PAPER magazine


Subterranean homesick blues.

By Steven Blush

For nearly two decades, Glen, E. Friedman's noted photo work has served as a historical log on seminal suburban/urban subculture. From his earliest days as a 13-year-old skateboarder photographing top mid-late 70's skate icons like Jay Adams and Tony Alva, to his documentation of the burgeoning early-80s hardcore punk scene (captured in the '82 cult soft-cover classic My Rules), to his high-profile work as a renowned hip-hop photographer (most notably, the legendary album jackets for Ice-T's Power and Public Enemy's Yo, Bum Rush the Show), Friedman has kept his finger on the pulse--not for fame and fortune but as a vital lifeline. Thanks to the help of many of his music scene compatriots like Rush impresario Russell Simmons, Fugazi's Ian MacKaye and Beastie Boy Michael Diamond -- Fuck You Heroes over 100 full color pages of Friedman's memorable photos, has come to light.

Friedman finds common ground among the rap, punk and skate subcultures he's so rapidly explored over the years. "They're all communicating alternative viewpoints," he says. "It's rebel youth culture -- young people doing what they want to, and being very creative with it. All the people I know from skateboarding the 70's got into punk rock after that. By 1983, most of the punk rock bands had fallen apart. But at that same time, there was hip-hop as the new rebellious art form; black people yelling about what the fuck is goin' on, and making their own music with scratching. It was a continuation of that punk credo."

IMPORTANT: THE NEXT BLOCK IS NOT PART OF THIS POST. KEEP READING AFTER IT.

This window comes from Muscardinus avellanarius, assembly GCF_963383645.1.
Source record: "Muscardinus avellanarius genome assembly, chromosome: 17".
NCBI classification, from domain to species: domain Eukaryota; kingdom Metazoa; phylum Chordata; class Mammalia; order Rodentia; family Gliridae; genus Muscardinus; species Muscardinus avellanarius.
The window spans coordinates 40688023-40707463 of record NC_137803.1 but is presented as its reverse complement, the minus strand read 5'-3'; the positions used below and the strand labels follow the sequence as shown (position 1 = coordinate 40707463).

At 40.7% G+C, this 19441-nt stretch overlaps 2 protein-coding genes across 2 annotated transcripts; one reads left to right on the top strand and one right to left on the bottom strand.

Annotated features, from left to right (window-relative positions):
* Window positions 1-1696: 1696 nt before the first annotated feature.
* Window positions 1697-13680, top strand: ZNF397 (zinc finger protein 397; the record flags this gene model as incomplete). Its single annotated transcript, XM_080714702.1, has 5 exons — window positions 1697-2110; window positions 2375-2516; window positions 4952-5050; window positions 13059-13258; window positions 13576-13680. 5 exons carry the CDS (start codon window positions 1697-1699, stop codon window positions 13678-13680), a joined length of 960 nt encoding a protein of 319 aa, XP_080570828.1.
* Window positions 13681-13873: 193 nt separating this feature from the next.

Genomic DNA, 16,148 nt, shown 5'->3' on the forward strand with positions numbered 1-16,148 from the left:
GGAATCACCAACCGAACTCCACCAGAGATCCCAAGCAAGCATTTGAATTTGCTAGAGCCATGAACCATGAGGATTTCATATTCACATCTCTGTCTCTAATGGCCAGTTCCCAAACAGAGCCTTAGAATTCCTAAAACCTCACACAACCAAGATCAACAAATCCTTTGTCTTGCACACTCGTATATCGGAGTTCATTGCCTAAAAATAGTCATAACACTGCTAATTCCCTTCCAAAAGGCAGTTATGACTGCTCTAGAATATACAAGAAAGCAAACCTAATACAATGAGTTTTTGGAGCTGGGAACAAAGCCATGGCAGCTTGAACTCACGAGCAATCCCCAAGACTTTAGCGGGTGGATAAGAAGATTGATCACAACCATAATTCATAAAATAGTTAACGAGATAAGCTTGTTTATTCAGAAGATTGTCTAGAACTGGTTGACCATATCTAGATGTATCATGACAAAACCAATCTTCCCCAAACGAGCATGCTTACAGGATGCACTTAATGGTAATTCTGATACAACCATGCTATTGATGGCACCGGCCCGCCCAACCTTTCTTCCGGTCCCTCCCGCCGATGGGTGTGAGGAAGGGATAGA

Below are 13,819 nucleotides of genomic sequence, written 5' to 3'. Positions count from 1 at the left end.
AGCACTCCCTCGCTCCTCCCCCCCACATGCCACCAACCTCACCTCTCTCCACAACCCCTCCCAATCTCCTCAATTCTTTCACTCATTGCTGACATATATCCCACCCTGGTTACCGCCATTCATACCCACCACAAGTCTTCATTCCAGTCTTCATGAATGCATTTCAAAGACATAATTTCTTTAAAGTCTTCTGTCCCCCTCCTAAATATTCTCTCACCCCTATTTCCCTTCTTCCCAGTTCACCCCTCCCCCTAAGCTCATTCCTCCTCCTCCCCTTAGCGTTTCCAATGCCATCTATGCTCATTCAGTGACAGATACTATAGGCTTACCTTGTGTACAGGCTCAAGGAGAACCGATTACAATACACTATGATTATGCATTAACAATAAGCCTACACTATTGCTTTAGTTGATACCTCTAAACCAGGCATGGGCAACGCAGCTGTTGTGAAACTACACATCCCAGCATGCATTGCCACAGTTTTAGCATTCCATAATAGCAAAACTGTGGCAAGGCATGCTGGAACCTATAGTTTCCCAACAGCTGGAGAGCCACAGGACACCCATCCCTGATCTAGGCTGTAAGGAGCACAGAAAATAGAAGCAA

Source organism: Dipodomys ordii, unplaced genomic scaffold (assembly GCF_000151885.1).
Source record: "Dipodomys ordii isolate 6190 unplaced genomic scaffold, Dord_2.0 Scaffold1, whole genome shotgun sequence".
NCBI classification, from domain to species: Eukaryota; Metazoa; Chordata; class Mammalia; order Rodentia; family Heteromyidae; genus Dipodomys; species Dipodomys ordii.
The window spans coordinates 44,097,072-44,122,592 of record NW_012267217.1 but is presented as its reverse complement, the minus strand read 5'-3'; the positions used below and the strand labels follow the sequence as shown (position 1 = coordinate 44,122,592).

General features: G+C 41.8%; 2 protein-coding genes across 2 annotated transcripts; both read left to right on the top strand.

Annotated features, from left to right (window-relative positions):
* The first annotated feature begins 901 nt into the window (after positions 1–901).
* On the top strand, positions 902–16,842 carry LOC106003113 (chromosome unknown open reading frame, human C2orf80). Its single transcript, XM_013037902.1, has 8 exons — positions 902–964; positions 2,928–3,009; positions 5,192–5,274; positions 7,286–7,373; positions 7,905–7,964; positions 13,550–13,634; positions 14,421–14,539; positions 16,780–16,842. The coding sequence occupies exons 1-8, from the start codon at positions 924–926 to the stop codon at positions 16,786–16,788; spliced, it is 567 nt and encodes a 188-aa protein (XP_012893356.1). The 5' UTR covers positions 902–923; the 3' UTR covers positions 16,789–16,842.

Few people today can discuss American hardcore punk rock history with the accuracy and veracity of Friedman. "Punk rock is now just a sound," he relates with a tinge of nostalgia, " and that's legitimate to a lot of people. But back then, we had no other outlet. Sure there was a lot of preaching to the converted, but punk was where you could express ideas. The reason I've done this book is because subculture ain't what it used to be. Because of the media and the hunger for information in the world these days, subculture becomes pop culture very quickly now."

So why Fuck you Heroes? "Even though they're all my friends, they're also huge heroes to me, and I honestly think they should be recognized as heroes in this society. They say "Fuck you" to everyone and everything they are not into. They say "Fuck you," when they don't agree with what someone else is saying. They don't give a fuck about the standards that people before them have set.

"I'd like people to get something out of this book," Friedman candidly explains. "For people who don't know, it's to get an understanding of where these subcultures really came from. For people who've already been involved, it's to remind you of what got you interested in these things in the first place. Putting this book together just made me feel so great to remember where I came from."

Photographs form Fuck You Heroes will be on display at the Thicket Gallery, 44 Lispenard St., from Sept. 13-Oct1.

Paper Magazine
Sept. 1994